Newbie here, so excuse the stupid question... I'm in the process of designing a processor and have the following question regarding a sight tube. How "accurate" is the sight tube in determining the level of glycerin after settling? What im trying to get at is: you pour in the oil, and add Methoxide. after 8-12 hours you come back and in your sight tube, you should see a layer of glycerin. Would this level be exactly the same height in your tank as well? Basic laws of fluids would say that the level at the top of the sight tube would be the same as the level on the tank, but im thinking that with 60 or 80 gallons of biodiesel in the tank that presses down on the glycerin layer, that weight might push the level of the glycerin in the tube upwards. im convinced that the TOTAL level would be the same in the sight tube and tank, but has anyone experienced what im trying to say here?
i wouldn't think it would be very accurate. in fact i'm quite sure of it. biodiesel and glycerin don't like eachother, so that makes it hard to "equilibrate" their levels in two connected "tanks". they would have to flow thru each other to equilibrate.
my site tube is set up (by complete accident really) so that i can open the valve at the base and drain it before and during reaction. in other words, it's empty during reaction. once i'm done mixing, i open the valve and fill the site tube and then immediately close the valve. then i can monitor how the settling is going, and once it is done you can simply measure the relative heights to calculate % crude glyc.
alternatively, (and slightly more accurate) is to draw off 500 mL into a graduated cylinder right after mixing is done.
I have my sight tubes set higher than the upper level of the where the settled glycerin will be. I have found that on our glycerin storage tanks, the glycerin gets cold in the sight tubes, which causes them to get solid. the tank can be emptied, and it will still read in the sight glass. on my processors, I have my sight tubes set up with valves top and bottom, and an air line plumbed into the sight glass so I can purge the oil in the tube, and shut the bottom valve off. This leaves the tube empty during processing, and reduces the chance of having unreacted oil in the tube.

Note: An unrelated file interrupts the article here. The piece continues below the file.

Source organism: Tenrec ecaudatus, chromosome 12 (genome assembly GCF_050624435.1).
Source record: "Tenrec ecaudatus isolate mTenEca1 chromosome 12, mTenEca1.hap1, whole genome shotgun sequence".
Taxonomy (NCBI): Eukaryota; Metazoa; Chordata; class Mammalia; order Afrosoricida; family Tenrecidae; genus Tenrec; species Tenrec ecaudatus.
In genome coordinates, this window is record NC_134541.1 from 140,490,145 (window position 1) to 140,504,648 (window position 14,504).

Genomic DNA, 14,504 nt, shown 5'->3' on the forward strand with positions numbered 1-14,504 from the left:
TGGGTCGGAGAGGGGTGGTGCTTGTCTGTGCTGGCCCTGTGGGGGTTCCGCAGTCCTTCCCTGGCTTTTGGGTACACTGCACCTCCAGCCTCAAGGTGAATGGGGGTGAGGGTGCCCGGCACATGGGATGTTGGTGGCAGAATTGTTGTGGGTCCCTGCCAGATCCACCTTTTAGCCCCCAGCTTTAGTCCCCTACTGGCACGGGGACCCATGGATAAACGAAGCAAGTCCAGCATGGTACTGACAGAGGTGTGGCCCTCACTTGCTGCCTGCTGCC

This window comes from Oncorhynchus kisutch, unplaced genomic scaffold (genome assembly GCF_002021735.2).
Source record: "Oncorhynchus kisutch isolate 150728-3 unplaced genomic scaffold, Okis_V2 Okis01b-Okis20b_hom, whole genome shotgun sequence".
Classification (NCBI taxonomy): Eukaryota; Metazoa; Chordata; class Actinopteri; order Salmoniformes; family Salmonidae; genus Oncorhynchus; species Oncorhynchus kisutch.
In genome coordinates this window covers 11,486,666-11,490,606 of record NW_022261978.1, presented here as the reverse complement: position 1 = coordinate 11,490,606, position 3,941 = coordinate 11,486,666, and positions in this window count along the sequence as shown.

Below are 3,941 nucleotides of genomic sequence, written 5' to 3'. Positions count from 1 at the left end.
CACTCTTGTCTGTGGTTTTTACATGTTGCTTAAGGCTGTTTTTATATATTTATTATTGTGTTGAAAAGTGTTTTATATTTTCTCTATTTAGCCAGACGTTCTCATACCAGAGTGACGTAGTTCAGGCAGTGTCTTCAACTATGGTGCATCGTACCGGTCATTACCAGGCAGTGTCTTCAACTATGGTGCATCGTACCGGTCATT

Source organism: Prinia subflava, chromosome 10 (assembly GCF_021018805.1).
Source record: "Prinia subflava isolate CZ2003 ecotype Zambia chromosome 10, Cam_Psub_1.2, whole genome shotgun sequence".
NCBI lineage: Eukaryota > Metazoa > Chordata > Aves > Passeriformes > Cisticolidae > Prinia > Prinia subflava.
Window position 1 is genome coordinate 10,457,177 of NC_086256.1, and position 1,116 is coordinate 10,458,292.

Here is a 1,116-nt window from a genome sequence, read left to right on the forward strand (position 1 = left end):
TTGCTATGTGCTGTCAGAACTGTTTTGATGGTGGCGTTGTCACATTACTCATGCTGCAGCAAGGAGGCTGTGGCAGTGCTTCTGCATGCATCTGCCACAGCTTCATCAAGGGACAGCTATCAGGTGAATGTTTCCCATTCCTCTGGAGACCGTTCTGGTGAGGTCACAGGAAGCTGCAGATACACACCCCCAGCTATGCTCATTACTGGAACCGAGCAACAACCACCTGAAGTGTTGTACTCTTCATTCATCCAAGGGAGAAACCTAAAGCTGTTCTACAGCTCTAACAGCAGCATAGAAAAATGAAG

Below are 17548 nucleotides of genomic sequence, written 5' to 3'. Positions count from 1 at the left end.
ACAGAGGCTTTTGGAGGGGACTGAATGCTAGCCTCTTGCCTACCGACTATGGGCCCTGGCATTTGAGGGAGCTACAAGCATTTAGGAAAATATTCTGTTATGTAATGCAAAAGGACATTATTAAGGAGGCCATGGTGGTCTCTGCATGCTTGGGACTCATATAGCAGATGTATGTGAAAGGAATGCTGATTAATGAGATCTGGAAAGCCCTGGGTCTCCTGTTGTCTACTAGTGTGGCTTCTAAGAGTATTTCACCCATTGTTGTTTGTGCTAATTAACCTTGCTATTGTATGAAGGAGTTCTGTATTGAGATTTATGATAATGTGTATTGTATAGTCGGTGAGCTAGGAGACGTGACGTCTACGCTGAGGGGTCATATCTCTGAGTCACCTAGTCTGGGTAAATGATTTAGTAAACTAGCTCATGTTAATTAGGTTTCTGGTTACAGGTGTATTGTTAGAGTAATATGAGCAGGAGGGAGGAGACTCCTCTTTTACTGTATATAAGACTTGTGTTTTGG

For what it is worth, I have switched out all of my sight tubes to clear schedule 40 pvc. I got it on mcmaster carr, and it will work with regular pvc fittings. after a few catastrophes with the braided pvc hose, and hose clamps blowing off, the extra cost is worth it.
2 bobcats, an excavator, and a ventrac mower. looking for a diesel weedeater!
This "sight tube accuracy" thing is something that i have wondered about for a while. im in the process of building a processor, and have been wondering if one can improve on the sight tube. One of my sources where i get my oil from, creates a batch where the glyserin and biodiesel is very simular in colour after mixing and settling. The glyserin is also a little less viscous than with other oil, which makes it difficult to drain correctly (when the draining changes from glyserin to diesel, it is very difficult to spot, although-once the glyserin is drained and the diesel is washed, the colour of the diesel is significantly lighter). But... if I shine a torch through my sight tube, the difference in colour is much more vissible. THats what made me wonder about the accuracy of the tube, if the level in the sight tube can be considdered accurate, I can measure the height, and with some simple calculations, work out exactly how many liters/gallons of glyserin is in the tank, and then drain out only that amount...
I find the site tube on my reactor to fairly accurately represent the glycerin level after I let it settle, it is at about 170F though and therefore quite viscous.
There is a much simpler way though, Biodiesel is non conductive and glycerin is very conductive. Check out the glycerin sensor article in my sig line. I mention in that article that a $5.00 water sensor from HD will probably work the same way, if you dont have any soldering skills its worth a shot. You just have to drive a couple nails through your drain hose to sense the liquid. An ohm meter will also work.
FWIW, I put a calculator in my biocalc that will accurately measure the volume of your glycerin, even in a cone bottom tank, you need to know the diameter and height of the glycerin for it to calculate it.
Simple schematic for a pump and heater control with a high limit
Sensor for the biodiesel/glycerin layer
Had i lived in America, i wouldve just bought the $5 version, and the report back, but out here in the sticks, we have to build everything ourselves... (lol-just a joke, South Africa is amazingly 1st world(ish)... Anyway, i like to tinker, and building my own would give me more satisfaction. ive even made my own version of the Dry-Pro dewatering nozzle... Will put pics up when all is done.
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